So, when I heard that a live action film adaptation of a Phoenix Wright game was in the works, I brushed it off with a huge amount of skepticism. I mean, honestly, how many times have we seen a fantastic franchise of games or anime get the film treatment, only to let down all the fans?
I really wasn't all that interested in having yet another great series get creamed under the feet of some money-mongering studio, not here or from Japan; so like I said, I brushed it off as a total wad of bunk.
However, today I actually take the time to look a little further at this film, now that the official trailer is out, and I notice something that caught my attention fairly quickly. That thing, just happened to be the film's director, legendary filmmaker Takashi Miike.
Now there might be some of you who are familiar with that name, and there might be some of you that are not. So for those of you that are not, I'd like to offer you a link here to his wikipedia page, and show you just a brief run-down of some of the massive amounts of titles that this director has under his belt. >> Takashi Miike<<
According to the wiki page, he is credited with over 70 full-length motion pictures, and people... that is saying a lot.
So now that I am giving my full attention to the what's what of this Phoenix Wright film, what is it exactly that I now expect to see Miike bring to the table?
True to his plethora of films, Takashi Miike has a knack for making some seriuous campy films. In fact, a vast majority of his films were made for the direct-to-video market, which comprises a huge part of the film industry in Japan. This means that a good director will have a lot of opportunity to work, but a nothing schedule to work with.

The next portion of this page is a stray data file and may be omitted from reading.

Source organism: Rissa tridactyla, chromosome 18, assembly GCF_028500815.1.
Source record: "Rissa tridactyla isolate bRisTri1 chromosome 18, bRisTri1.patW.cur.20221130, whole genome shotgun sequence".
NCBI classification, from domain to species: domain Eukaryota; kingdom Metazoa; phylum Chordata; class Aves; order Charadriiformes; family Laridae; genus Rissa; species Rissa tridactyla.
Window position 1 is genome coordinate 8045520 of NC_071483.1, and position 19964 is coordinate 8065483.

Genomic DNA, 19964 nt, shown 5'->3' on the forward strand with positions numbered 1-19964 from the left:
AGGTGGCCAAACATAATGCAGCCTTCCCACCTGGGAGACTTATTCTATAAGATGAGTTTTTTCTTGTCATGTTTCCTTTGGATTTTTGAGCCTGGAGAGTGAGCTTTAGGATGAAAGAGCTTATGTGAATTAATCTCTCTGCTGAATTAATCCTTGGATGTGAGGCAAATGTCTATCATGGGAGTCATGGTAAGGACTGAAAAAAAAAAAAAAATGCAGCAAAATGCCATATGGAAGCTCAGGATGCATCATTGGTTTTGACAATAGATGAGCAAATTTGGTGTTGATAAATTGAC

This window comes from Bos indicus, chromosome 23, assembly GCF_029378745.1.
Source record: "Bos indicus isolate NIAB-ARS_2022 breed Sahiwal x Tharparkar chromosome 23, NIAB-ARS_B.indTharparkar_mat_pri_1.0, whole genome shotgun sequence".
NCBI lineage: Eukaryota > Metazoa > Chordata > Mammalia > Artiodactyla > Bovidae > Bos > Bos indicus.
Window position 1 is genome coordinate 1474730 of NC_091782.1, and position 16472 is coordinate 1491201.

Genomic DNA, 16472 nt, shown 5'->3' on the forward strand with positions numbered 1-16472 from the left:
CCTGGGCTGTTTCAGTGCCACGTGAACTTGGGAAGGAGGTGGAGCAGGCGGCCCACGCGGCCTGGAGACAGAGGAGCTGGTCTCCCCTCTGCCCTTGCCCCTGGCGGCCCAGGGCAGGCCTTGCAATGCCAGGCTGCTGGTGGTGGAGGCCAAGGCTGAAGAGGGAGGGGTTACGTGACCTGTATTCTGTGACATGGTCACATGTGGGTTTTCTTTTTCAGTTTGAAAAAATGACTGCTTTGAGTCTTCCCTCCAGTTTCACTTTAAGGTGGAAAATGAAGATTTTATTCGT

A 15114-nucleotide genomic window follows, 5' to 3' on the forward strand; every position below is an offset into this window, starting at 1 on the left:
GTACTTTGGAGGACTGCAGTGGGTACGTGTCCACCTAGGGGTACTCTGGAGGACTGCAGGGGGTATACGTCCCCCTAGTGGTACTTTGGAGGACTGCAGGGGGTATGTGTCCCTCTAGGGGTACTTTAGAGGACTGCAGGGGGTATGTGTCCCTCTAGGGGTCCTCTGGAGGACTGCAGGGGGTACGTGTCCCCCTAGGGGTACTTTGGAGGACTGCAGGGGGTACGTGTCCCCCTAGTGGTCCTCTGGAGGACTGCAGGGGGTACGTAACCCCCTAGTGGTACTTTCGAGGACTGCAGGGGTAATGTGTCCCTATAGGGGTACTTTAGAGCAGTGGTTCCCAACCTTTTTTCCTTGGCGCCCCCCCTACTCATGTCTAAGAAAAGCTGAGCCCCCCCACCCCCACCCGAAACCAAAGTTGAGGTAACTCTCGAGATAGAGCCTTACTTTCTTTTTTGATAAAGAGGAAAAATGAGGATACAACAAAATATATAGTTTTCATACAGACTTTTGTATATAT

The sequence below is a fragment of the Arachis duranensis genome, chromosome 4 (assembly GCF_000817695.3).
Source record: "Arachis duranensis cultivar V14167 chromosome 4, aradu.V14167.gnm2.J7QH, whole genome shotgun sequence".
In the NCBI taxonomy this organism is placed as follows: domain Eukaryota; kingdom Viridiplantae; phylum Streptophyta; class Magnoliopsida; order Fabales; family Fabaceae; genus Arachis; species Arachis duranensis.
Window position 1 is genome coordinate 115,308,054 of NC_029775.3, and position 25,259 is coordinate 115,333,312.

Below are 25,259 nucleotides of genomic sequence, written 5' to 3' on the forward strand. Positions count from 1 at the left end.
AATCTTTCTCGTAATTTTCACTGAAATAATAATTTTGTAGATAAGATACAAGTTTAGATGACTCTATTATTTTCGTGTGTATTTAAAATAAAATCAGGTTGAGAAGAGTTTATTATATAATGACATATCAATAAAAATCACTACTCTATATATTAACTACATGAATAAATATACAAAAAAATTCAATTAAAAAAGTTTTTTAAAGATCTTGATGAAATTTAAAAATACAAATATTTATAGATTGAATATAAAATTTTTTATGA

Additionally, the time constraints will make a direct-to-video film suffer sometimes due to the lack of tender loving care a good director will want to give it. So this means that while Miike is a prolific director, he has also been known to make several sub-par films in his time.
Having said that, it's quite possible that this is the perfect style of film for Takashi Kiike to helm, since a lot of his element is overly flashy, stylized and dare I say it, comic-book in presentation. Even when he is directing the most graphically brutal films under the scope of the modern cinema, he manages to do so with a smirk and a funny smile.
I think this one will be a definite must see for me. After that, it's anyone's guess.